Social physics school

Social Physics School
A excerpt on the social physics school by English human geographer Ron Johnston, whose leaders are Americans sociophysicist John Q. Stewart and geographer William Warntz. [1]
In schools, social physics school is a term, according to English human geography historian Ron Johnston’s classification scheme, that defines one of the four main schools of quantitative geography in the USA, whose leader is American sociophysicist John Q. Stewart, whose 1945 "exotic chapter" on population potentials initiated the school, along with the earlier work of sociologist Henry Carry, at the University of Pennsylvania, who pioneered theories on demographic gravity in the 19th century, and geographer William Warntz who together with Stewart developed physics based theories about population potentials. [1] The following 1947 quote by Stewart is frequently quoted in discussions of the social physics school:

“There is no longer an excuse to ignore the fact that human beings, on average and at least in certain circumstances, obey mathematical rules resembling in a general way some of the primitive ‘laws’ of physics.”

The term "social physics school" seems to be specific to human geography works, used in a specific way, it seems, in regards to theories on population potentials and demographic gravity theories; the terms "social physics", and the related: social mechanics, sociophysics, human physics, etc., are more general terms.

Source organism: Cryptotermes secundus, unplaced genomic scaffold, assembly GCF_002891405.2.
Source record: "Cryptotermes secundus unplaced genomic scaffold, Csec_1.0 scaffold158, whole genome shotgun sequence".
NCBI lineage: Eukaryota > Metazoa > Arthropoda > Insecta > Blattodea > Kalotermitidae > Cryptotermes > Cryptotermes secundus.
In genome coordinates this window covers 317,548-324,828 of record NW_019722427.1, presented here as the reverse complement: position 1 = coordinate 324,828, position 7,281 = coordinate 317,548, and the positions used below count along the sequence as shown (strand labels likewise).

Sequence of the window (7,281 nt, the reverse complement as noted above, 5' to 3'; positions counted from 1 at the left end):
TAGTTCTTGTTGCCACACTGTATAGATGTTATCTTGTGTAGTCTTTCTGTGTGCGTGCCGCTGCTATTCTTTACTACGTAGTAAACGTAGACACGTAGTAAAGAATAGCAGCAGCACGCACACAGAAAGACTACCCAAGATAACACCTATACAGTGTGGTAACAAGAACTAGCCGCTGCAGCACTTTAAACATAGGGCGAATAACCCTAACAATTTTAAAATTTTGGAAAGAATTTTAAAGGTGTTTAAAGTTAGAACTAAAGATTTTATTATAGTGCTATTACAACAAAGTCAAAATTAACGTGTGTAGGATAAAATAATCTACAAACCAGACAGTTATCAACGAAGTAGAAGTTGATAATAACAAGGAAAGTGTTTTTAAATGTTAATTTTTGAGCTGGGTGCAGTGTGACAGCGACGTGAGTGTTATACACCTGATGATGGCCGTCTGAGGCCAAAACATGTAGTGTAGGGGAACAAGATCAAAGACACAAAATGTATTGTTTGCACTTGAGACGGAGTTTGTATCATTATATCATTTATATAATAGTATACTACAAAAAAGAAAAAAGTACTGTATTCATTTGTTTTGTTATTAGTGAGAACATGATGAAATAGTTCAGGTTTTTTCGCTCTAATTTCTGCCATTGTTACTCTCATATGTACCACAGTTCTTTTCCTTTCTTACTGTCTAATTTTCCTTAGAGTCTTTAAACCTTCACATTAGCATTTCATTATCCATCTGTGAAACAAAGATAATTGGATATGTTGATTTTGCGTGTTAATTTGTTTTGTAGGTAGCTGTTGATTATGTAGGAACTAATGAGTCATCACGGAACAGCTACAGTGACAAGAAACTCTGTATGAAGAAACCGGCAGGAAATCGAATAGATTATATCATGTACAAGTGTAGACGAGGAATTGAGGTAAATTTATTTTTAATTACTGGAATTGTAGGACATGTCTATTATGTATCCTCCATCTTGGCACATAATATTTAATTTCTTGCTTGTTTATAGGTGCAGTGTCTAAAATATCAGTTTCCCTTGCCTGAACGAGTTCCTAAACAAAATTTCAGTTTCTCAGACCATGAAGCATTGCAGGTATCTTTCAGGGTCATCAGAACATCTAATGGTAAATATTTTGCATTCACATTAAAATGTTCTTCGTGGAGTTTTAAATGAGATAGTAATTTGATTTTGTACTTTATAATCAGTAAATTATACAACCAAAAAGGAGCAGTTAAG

Note
This article, started on 19 Sep 2013, was the 3,000th article of Hmolpedia (see: progress report).

See also
Princeton Department of Social Physics

References
1. (a) Johnston, Ron J. (1997). Geography and Geographers: Anglo-American Human Geography Since 1945 (pgs. 62-73). London: Arnold.
(b) Ron Johnston (geographer) – Wikipedia.
2. (a) Phillips, Martin. (2005). “Philosophical Arguments in Human Geography”, in: Contested Worlds: An Introduction to Human Geography (editor: Martin Phillips) (§2, pgs. 13-86; social physics school, pg. 18). Ashgate Publishing.
(b) Holt-Jensen, Arild. (2009). Geography: History and Concepts (social physics + John Q. Stewart, pg. 87). Sage.

Further reading
● Panchamukhi, Vadiraj R. (1978). Trade Policies of India (§: Social Physics School, pgs. 9-12). Concept Publishing Company.
● Robinson, Vaughan. (1996). Geography and Migration (“social physics” school, pg. 18). Edward Elgar Publishing.
● Phillips, Martin. (2005). “Philosophical Arguments in Human Geography”, in: Contested Worlds: An Introduction to Human Geography (editor: Martin Phillips) (§2, pgs. 13-86; social physics school, pg. 18). Ashgate Publishing.

External links
● Gravity model in Geography (Dutch → English) – Wikipedia.

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